Tuesday, the Columbia Public Schools superintendent announced that she was retiring.
The timing was off. The shuffle of superintendents, either into retirement or among school districts, already happened this year. Most made the transition July 1.
According to the city’s two newspapers, at least a few school board members had no idea Superintendent Phyllis Chase was considering retirement until the board’s closed meeting with Chase. That’s strange, too, though allowable. Chase’s contract with the district lets her terminate the contract upon retirement at any time — no notice period was specified. Her retirement is effective Aug. 31.
Within minutes of her announcement yesterday, online comments sprang up on newspaper message boards and blogs, blaming the exiting superintendent for budget and curriculum problems, low MAP scores, and a total lack of community trust in the operation of the school district. In the past, Chase has been criticized for receiving a much-too-high salary — $200,340 — as well as a large car allowance of $7,200 per year.
A major part of my research this summer has been to request and collect the contracts of every single Missouri superintendent (as of today, we have 335). After reading many of those, and speaking with a few superintendents about the difficulties they and their districts face, I think one of the main hazards of being superintendent is the risk of public blame and accusations.
I spent a year reporting on this school district for the Columbia Missourian, so I have mixed feelings about Chase leaving. On one hand, she did seem to control public information tightly, and yes, she was slow to admit mistakes and make fixes. Blame for that rests squarely on her shoulders. However, this retirement looks like she is taking a fall for the district and its other administrators. And it’s a graceful one.
According to her contract, Chase’s duties as superintendent are:
“[…] charge of the administration of the schools under the direction of the board. She shall be the chief executive officer of the district; shall direct and assign teachers and other employees of the schools under her supervision; shall organize, reorganize and arrange the administrative and supervisory staff, including instruction and business affairs, as best serves the district; shall select all personnel subject to the approval of the board; shall from time to time suggest regulations, rules and procedures deemed necessary for the welfare of the school district; and in general perform all duties incident to the office of the superintendent and such other duties as may be prescribed by the board from time to time. The board shall promptly refer all criticisms, complaints and suggestions called to its attention to the superintendent for study and recommendation.”
This paragraph looks like many, many other paragraphs in Missouri superintendent contracts. Basically, the superintendent is the chief organizer, mouthpiece, and goal setter for the district. The larger a school district, the more it necessary it is to have a superintendent. Chase managed a district with about 17,000 students. Though always present and vocal (most contracts require it), superintendents never vote at school board meetings.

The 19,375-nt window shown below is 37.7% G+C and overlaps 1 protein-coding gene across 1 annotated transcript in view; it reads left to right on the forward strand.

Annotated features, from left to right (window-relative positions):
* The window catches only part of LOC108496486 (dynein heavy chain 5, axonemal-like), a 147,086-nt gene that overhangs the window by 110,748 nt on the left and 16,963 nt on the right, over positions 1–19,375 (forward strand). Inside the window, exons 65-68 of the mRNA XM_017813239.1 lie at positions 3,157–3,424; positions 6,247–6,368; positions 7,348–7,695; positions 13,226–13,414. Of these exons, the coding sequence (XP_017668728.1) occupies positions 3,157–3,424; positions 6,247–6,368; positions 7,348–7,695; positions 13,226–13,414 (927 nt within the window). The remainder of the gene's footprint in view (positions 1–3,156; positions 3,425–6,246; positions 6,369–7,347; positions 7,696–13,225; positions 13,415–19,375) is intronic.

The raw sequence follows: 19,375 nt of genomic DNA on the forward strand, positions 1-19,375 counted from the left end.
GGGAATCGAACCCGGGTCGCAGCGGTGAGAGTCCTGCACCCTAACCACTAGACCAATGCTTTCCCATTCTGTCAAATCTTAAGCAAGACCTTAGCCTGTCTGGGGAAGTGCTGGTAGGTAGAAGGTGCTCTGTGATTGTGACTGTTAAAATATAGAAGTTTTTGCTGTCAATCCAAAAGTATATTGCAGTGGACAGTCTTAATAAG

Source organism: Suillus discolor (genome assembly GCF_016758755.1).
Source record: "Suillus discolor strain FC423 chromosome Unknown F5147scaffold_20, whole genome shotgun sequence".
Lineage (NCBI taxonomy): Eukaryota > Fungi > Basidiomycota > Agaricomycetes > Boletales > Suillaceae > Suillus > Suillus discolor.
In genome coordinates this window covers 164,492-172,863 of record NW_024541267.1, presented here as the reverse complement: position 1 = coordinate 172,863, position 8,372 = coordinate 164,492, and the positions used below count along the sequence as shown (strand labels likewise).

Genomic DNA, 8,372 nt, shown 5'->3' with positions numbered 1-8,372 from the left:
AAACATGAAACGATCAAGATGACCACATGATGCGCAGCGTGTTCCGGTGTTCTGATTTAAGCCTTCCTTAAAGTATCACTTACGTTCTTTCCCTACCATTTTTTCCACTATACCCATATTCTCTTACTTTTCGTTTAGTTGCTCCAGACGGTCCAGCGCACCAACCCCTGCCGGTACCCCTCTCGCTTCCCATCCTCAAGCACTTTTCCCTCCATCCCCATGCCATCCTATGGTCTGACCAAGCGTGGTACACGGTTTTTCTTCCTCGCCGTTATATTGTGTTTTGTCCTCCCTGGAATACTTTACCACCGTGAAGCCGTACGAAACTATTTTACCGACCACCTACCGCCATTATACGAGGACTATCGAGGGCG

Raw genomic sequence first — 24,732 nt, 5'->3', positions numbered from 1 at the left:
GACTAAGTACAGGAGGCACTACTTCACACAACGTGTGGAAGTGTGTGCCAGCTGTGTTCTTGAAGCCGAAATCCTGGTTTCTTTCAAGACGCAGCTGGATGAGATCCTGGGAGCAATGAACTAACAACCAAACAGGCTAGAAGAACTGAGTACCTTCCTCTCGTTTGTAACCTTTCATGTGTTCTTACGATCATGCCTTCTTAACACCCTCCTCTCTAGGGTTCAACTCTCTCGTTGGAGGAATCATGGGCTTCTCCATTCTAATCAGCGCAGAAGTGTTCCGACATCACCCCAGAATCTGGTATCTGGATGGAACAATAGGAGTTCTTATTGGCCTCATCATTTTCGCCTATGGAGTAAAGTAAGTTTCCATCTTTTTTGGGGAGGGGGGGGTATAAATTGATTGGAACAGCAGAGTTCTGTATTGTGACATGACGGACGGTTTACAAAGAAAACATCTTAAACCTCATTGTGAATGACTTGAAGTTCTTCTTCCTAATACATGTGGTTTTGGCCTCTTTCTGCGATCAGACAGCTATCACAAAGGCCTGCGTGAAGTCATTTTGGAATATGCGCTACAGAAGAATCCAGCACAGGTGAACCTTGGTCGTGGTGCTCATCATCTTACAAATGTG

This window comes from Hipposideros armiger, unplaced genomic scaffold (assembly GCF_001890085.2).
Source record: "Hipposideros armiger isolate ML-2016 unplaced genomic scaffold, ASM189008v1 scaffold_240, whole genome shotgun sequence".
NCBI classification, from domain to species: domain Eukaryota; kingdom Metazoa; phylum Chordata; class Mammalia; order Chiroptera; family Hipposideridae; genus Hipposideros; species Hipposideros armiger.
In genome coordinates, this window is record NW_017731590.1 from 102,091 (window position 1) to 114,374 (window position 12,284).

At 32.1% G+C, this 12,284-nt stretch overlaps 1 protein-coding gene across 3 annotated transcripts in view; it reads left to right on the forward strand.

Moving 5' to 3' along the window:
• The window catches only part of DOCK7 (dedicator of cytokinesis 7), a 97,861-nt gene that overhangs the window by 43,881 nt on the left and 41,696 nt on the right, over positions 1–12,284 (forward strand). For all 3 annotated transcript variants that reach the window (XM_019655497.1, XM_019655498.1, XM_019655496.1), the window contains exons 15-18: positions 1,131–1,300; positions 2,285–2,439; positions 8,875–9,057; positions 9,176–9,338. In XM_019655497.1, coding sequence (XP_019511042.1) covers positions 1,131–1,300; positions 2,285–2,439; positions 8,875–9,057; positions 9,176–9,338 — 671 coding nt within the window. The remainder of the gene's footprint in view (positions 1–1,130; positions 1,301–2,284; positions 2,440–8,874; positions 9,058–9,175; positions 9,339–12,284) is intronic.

So, what about those complaints?
Chase’s high salary and benefit package was approved by the school board; any criticisms of her pay should be made to the board members who approved it.
Though Chase has some input, curriculum criticisms should be directed to the district’s chief academic officer.
As for test scores? She’s been with the school district for five years, as superintendent. Those scores depend much more on what parents and teachers are doing, and decisions made years before Chase arrived.
The district’s budget is one area where Chase can be held responsible. It is her job to set priorities for the district’s budgeting process.
The Columbia district spent more money than it took in this year, thanks to the school board adding about 70 employees to its payroll, upon administrator recommendations. When the community realized months later that the school board’s decision to do that was causing the district’s reserves to decline, outcry was loud and the district’s proposed tax levy increase failed this past April, with 62 percent of voters saying no.
Yes, the negative atmosphere of the district’s campaign for the tax increase is mostly Chase’s doing. But the deficit spending was, again, ultimately the school board’s decision. And board members noted at the public meeting, before voting to add the new positions, that they would need to increase the district’s tax levy in the near future. The failure of the community to realize this can be attributed, in part, to under-reporting.
The way I see it, a tacit part of the superintendent job description is to be a scapegoat when things go bad. One Missouri superintendent I spoke with, as part of my research for SMI, said he was cast out mostly because of problems after a tornado destroyed nearly all of his school district’s properties. In Columbia, Chase is more to blame than that — but certainly not the only one. Instead of staying, she left quietly, stating yesterday (according to Missourian reporters):
“Recently, I was notified by the Public Schools Retirement System that my years of service, coupled with my age, meet the requirements for full-time retirement. After weighing several options, I have decided to retire from the Columbia Public Schools effective Aug. 31, 2008.”
It wasn’t just one person. Other administrators played a large role in the problems the district faces. So did board members and those who seemed to enjoy stoking negative sentiment against the school district.
But, now, community members should move on from finger-pointing to a braver next step and think about how to fix what isn’t working.
If you have any comments about the situation in Columbia, please leave them below, or email me.